“Underneath the increasing militarization of social life over the past half century has grown a subversive sentiment. Contemporary humanity has learned to abhor the military system of war. There are leading exceptions to be sure, but even amongst men especially conditioned to launch city-destroying attacks from remote foreign sites sunk in mountain-bunkers, the organized killing of people in large numbers has become repugnant to human intuition.”
Making War Moral: Beyond Military Terrorism, John McMurtry, Dept. of Philosophy, University of Guelph
The Pearson Peace Medal was presented this year to Nancy Pocock, Coordinator of the Quaker Toronto Monthly Meeting Refugee Committee, life-time peace activist, who,in the 1963 election campaign did everything in her power to defeat Lester Pearson for re-election. He had said that Canada would accept the Bomarc missile.
Previous recipients of the Pearson Medal include George Ignatieff, President of Science for Peace, Lois Wilson of the United Church of Canada and Dr. Meyer Brownstone, Oxfam Canada. The Medal is awarded by the United Nations Association of Canada.
Hillcrest For Peace
Tom Hutchinson spoke and led a discussion following a special showing of the video “The Chernobyl Catastrophe”. The film was made in weeks and months following the fire and showed the eventual burial of the reactor. The filmmaker, himself, died as a result of exposure to radiation.
Discussion revealed the at-home concerns of those in the audience. Prof. Hutchinson ! confirmed . that reports would be forthcoming from international bodies investigating the catastrophe including Ontario Hydro. Reminded by Prof. Hutchinson that there were accidents at Chalk River in the early days of nuclear power, despite the many safety features of Candu reactors, people were clearly in agreement that we are no more intelligent than people in other countries where accidents have occurred.
A major concern was the disposal of nuclear waste. Borrowing from the image of the real Scottish sheep that are now contaminated, Prof .Hutchinson urged his audience not to be passive in accepting this fallout in the form of industrial waste.
“This security policy is based on a cold-war type of thinking that is already outmoded. Instead of taking us forward into the 21st century with strategies for peace, it repeats the kind of militaristic thinking that failed the world so tragically and contributed to the nuclear build-up over the past 30 years.”
— Clark MacDonald
“Politicians, diplomats and those academics professionally occupied with arms. control have been as astonished as the media and the general public at the recent developments in peace and security policy discussions….The member states of the Warsaw Treaty proposed to NATO consultations with the following goal: to compare the military doctrines of these alliances, to analyze their character, and to mutually discuss their future direction, in order to decrease the mutual distrust and suspicion that has built up over the years, to come to a better understanding of both sides’ intentions, and to see that the military concepts and doctrines of both military blocs and their members are based on defensive principles. The subject of these consultations could also include inequalities and asymmetries which have arisen in particular types of weapons and forces as well as the pursuit of possibilities for their removal, namely, through reductions undertaken by that parry which is ahead in the respective area, with the understanding that these reductions will lead to ever lower force levels. — Dieter Senghaas, in the December Bulletin of the Atomic Scientists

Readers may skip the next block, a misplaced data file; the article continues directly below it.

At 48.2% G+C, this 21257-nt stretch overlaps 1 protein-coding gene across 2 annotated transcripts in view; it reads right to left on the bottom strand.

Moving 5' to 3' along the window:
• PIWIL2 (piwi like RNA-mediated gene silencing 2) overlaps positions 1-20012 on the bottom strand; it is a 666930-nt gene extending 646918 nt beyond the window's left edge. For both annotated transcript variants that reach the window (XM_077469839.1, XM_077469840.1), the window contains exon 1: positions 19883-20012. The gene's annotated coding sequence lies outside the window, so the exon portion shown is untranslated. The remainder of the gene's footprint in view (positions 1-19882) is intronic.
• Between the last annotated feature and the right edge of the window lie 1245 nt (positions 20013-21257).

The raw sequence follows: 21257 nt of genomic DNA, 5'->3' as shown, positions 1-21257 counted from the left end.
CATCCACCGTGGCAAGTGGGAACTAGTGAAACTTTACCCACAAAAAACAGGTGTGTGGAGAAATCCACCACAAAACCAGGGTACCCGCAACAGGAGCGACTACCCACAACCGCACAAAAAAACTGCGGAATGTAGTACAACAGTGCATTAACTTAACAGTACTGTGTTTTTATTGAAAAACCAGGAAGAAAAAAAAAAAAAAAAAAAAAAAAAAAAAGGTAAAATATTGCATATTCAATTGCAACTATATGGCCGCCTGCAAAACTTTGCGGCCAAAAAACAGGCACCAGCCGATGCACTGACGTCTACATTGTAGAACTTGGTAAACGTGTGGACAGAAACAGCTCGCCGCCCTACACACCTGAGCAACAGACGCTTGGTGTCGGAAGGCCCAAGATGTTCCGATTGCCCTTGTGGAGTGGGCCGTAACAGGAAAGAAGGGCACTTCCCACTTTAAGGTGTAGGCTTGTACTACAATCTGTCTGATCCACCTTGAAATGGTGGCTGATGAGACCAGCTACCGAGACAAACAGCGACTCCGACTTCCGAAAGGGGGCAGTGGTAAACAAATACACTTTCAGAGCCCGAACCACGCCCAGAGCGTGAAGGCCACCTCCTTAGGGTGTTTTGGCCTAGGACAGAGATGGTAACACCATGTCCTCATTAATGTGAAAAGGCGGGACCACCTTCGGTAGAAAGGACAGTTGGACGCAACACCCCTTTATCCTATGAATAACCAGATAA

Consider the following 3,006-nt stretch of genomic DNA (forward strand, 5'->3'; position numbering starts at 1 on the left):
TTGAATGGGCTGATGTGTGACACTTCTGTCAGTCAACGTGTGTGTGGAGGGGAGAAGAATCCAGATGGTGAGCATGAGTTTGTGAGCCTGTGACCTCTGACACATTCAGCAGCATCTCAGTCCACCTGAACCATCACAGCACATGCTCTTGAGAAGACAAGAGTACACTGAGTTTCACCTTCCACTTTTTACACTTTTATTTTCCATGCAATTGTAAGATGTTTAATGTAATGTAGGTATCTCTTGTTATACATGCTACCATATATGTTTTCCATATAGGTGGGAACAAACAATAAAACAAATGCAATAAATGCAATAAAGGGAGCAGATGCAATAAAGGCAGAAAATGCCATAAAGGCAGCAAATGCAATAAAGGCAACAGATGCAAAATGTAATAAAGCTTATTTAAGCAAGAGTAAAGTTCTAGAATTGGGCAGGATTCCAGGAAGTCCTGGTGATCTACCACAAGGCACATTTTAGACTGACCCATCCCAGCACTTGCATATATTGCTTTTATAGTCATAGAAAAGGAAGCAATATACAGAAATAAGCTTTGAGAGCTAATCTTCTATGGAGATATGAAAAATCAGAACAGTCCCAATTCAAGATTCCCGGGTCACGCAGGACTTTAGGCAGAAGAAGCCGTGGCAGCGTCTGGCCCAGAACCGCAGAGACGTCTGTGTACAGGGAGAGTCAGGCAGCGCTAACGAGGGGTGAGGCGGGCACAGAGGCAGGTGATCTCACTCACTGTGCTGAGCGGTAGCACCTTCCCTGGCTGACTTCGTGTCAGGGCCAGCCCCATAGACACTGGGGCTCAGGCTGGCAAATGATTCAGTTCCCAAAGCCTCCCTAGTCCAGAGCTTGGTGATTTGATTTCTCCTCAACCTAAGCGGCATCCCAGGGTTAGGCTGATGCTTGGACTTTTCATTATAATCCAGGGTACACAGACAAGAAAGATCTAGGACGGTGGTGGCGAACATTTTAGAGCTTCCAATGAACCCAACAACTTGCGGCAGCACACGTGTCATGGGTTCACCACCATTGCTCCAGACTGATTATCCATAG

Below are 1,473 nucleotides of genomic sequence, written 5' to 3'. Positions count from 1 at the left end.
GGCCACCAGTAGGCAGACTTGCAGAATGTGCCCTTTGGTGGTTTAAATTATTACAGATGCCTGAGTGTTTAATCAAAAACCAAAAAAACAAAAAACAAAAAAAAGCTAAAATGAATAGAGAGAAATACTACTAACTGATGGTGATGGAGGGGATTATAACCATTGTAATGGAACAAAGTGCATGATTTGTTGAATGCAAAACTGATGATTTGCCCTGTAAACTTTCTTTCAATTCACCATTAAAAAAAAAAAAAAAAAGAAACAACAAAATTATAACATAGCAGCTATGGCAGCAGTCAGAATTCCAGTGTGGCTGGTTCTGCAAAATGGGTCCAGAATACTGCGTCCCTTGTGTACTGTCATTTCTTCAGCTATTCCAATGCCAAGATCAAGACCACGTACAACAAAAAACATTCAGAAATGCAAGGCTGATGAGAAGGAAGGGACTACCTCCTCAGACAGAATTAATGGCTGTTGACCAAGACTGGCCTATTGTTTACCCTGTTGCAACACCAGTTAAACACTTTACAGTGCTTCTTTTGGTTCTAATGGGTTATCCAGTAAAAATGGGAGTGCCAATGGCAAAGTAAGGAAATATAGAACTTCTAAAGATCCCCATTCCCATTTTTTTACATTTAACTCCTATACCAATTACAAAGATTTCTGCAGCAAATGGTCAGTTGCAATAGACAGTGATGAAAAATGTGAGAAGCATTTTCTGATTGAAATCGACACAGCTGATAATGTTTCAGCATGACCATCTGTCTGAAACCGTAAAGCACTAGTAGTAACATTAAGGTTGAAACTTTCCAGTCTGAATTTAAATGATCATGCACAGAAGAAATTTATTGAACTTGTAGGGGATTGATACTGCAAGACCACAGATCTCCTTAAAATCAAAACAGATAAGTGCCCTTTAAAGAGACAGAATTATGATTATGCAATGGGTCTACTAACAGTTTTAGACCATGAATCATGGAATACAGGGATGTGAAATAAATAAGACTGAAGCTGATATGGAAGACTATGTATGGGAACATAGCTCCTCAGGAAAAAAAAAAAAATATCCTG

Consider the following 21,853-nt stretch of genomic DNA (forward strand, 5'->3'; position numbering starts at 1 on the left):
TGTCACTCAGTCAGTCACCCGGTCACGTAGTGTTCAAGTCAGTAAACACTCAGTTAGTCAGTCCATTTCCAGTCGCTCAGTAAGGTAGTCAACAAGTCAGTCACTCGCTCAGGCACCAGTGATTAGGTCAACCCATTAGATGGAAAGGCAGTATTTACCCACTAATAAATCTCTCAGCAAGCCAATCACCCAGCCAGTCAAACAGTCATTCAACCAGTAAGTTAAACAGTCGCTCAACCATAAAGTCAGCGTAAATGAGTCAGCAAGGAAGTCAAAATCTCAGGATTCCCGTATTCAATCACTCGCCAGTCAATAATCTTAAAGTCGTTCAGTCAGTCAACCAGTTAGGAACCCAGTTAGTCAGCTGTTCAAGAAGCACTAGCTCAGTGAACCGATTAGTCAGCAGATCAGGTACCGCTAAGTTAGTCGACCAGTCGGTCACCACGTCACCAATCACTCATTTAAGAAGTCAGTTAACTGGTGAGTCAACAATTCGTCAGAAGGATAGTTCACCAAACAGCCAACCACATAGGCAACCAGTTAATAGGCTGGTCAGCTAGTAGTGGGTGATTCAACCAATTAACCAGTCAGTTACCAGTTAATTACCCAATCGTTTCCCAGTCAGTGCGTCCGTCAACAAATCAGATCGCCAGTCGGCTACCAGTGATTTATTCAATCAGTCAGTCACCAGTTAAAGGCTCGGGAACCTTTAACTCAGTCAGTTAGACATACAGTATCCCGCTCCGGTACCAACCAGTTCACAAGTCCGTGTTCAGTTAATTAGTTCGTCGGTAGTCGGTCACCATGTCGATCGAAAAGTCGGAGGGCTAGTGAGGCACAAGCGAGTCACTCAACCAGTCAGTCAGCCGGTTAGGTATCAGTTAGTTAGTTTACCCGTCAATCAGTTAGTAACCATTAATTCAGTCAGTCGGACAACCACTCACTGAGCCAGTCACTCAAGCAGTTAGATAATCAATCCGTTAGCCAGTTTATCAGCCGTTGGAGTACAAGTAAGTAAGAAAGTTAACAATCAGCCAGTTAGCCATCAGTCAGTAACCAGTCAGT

An Open Letter To The Hon. Perrin Beatty:
Science for Peace has been deeply concerned about the plan to acquire and deploy nuclear submarines.
We share the misgivings with many of our scientific colleagues about ships and submarines that have nuclear engines. Such vessels are becoming a permanent part of the seascape but escape the regulation to which such dangerous devices would be subject on land. Should not the question of reactor safety be faced up to?
It seems inevitable that the addition of more nuclear submarines could add considerably to the naval confrontation between East and West unless somehow the Canadian fleet were to operate in a very different way from that of the U.S.
We found no assurance in the White Paper that Canadian naval policy would remain a defensive one. Because of the forward-deployment strategies of the U.S. Navy and the ever-closer ties between Canada and the U.S. forces, it would appear that we would be headed toward provocative strategies? Should Canada follow?
Is the expenditure of billions of dollars over a decade justified at a time when a more flexible and subtle diplomacy toward the USSR is required in a rapidly changing international environment? Surely in this dangerous age the only security policy worth pursuing is one based upon agreements and restraint, which, in Canada’s interests, should include the pursuance of naval arms control for the Atlantic, Pacific and Arctic Oceans.
— George Ignatieff — Derek Paul
Professionals And Social Responsibility: Conflict Or Congruence?
A conference with this title is planned, according to program committee chair Kelly Gotlieb, “to bring together groups that are associated with various professional organizations and that attempt to heighten the awareness of their members about ethical and other matters seen to be socially important.”
The conference is sponsored by the Centre for Society, Technology and Values at the University of Waterloo. Dates 16-18 March, 1988 — detailed program and announcements can be expected after the first of the new year.
Preliminary program plans suggest that Ethical Codes for the Professions, Global Peace and Human Rights, and Issues and Agendas for Activist Groups will provide foci for discussion. All the topics are of major concern to members of Science for Peace.